Aggregate population and economic growth correlations: The role of the components of demographic change

Abstract

The results of recent correlations showing a negative impact of population growth on economic development in cross-country data for the 1980s, versus “nonsignificant” correlations widely found for the 1960s and 1970s, are examined with contemporaneous and lagged components of demographic change, convergence-type economic modeling, and several statistical frameworks. The separate impacts of births and deaths are found to be notable but offsetting in the earlier periods. In contrast, the short-run costs (benefits) of births (mortality reduction) increase (decrease) significantly in the 1980s, and the favorable labor-force impacts of past births are not fully offsetting.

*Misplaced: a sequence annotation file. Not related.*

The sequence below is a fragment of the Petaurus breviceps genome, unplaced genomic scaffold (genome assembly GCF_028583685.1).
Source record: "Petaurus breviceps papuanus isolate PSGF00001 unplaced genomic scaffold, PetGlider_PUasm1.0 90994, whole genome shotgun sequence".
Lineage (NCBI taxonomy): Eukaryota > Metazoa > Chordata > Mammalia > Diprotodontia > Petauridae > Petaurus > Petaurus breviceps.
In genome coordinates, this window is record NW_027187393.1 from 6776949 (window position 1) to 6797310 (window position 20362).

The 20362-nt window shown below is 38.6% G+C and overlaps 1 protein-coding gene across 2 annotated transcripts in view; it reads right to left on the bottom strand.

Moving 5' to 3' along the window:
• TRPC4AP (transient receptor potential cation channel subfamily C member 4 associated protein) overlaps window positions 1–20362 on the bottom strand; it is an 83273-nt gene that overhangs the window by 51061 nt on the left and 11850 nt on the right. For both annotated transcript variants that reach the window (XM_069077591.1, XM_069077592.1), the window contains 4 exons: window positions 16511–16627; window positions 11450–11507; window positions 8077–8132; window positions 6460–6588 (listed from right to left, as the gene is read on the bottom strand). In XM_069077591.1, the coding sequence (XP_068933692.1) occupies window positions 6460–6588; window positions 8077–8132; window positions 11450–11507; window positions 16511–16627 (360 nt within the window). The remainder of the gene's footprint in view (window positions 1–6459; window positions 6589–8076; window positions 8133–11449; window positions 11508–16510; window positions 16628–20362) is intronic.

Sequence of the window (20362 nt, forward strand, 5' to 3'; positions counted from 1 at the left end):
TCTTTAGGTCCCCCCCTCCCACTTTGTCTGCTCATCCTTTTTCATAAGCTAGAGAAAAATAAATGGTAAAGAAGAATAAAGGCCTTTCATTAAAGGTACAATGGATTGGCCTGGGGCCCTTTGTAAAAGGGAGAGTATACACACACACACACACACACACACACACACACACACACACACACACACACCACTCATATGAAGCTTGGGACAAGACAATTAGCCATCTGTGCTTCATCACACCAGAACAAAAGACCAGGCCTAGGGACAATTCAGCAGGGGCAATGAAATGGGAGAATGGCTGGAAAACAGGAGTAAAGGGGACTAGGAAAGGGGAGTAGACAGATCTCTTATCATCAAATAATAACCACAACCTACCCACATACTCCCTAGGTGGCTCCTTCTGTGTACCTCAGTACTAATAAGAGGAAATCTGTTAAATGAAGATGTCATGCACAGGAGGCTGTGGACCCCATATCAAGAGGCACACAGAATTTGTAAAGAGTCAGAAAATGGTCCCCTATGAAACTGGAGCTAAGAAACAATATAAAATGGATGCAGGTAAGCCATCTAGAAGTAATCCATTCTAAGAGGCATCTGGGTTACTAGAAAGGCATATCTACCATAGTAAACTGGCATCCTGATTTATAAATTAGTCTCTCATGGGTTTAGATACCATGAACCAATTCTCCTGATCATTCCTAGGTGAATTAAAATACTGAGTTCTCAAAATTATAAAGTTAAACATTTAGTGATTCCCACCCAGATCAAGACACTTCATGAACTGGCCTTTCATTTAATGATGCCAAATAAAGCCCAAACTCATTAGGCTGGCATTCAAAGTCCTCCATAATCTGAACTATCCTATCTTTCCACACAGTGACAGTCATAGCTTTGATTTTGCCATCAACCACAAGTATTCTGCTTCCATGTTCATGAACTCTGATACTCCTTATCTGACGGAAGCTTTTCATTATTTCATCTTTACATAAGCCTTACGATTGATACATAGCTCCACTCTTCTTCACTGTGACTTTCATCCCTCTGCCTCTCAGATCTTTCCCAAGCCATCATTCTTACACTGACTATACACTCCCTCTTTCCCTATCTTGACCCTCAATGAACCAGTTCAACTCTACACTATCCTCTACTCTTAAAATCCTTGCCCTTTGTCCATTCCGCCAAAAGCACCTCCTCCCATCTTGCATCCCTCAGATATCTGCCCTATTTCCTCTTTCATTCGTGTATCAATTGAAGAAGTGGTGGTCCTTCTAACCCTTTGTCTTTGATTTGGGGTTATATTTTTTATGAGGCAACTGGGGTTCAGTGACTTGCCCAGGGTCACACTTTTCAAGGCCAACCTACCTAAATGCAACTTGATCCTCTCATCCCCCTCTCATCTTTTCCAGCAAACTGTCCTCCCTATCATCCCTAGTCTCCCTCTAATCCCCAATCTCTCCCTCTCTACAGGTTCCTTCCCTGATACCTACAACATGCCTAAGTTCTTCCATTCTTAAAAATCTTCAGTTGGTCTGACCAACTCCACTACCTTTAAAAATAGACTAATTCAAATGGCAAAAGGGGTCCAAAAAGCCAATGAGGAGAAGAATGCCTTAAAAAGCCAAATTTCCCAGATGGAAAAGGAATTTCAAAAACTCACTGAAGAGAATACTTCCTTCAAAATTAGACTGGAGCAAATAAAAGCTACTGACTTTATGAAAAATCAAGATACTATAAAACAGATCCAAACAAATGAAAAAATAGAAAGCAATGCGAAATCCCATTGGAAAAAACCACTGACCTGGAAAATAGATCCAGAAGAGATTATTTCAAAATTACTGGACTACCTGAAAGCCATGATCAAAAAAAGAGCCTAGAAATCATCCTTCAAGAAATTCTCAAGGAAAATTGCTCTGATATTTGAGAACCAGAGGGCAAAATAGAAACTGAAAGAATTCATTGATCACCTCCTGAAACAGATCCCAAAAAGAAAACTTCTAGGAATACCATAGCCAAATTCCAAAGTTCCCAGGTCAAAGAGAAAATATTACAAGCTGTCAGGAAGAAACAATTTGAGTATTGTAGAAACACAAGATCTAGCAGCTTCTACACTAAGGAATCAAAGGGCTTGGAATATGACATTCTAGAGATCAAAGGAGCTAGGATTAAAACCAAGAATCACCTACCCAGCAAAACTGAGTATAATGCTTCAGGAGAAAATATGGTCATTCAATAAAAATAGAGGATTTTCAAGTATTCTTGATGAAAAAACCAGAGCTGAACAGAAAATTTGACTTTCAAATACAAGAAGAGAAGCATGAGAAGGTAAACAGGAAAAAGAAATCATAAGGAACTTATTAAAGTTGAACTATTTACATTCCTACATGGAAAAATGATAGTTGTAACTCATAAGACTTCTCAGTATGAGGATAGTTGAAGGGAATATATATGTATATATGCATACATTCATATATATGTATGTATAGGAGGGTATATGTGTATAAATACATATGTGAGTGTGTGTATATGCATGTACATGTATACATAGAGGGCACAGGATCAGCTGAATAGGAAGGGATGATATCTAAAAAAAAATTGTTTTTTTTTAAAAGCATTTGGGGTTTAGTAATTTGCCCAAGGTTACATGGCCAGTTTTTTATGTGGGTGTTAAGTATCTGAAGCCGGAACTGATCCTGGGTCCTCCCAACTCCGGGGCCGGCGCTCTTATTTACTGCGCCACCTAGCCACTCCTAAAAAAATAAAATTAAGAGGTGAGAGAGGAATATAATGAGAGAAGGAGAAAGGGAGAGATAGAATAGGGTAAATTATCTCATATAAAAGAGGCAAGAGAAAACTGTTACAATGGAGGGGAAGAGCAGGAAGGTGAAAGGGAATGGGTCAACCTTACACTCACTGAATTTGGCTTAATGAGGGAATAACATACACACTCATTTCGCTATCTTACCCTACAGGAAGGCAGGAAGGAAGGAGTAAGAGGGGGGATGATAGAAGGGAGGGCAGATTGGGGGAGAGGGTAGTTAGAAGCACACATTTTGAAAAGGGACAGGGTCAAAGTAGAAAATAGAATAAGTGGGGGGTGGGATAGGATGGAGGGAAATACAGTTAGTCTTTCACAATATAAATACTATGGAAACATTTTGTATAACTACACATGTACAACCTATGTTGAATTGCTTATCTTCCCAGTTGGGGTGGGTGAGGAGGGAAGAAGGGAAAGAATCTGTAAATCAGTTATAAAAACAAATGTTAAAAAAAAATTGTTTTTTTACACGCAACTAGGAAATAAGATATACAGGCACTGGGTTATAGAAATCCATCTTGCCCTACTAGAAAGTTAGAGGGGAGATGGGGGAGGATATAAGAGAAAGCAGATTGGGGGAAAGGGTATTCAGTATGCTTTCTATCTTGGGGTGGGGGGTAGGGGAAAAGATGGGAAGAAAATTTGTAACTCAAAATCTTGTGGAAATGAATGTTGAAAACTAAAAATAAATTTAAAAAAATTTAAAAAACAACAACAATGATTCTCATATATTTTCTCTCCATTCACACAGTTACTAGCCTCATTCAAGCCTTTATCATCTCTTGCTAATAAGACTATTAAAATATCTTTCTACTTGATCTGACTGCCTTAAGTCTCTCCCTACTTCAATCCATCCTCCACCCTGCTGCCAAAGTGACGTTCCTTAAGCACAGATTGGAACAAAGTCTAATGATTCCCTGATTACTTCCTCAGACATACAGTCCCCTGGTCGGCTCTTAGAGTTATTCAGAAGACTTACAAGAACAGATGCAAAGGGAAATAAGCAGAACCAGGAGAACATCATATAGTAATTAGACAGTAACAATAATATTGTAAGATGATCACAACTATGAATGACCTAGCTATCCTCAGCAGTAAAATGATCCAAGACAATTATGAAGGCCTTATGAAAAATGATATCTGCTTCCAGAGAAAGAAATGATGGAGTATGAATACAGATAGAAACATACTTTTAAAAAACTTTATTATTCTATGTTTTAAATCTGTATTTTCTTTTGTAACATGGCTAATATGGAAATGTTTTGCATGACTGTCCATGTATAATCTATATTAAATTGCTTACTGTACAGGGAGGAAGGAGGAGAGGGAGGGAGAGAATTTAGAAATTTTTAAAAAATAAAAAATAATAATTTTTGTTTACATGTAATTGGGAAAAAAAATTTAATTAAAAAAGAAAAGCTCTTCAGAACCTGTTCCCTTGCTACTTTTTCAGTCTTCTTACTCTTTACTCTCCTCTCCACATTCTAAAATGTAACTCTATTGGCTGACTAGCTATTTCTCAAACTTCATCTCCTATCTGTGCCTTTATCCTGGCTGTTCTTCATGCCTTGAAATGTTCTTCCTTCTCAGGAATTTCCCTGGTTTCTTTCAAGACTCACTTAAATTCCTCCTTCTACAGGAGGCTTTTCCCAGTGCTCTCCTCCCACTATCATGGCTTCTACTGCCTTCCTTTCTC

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We gratefully acknowledge the financial support of the World Bank and the National Institutes for Child Health and Human Development, the research assistance of Joel R.K. Moody and Michael C. Kelley, the editorial assistance of Gail McKinnis, the feedback at seminars (Monash University, Melbourne; University of Indonesia, Jakarta; and East-West Center, Honolulu), and the comments by Robert H. Cassen, Robert L. Clark, Steve Dowrick, and two referees.

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Kelley, A.C., Schmidt, R.M. Aggregate population and economic growth correlations: The role of the components of demographic change. Demography 32, 543–555 (1995). https://doi.org/10.2307/2061674

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Keywords

  • Economic Growth
  • Population Growth
  • Population Growth Rate
  • Technical Change
  • Demographic Change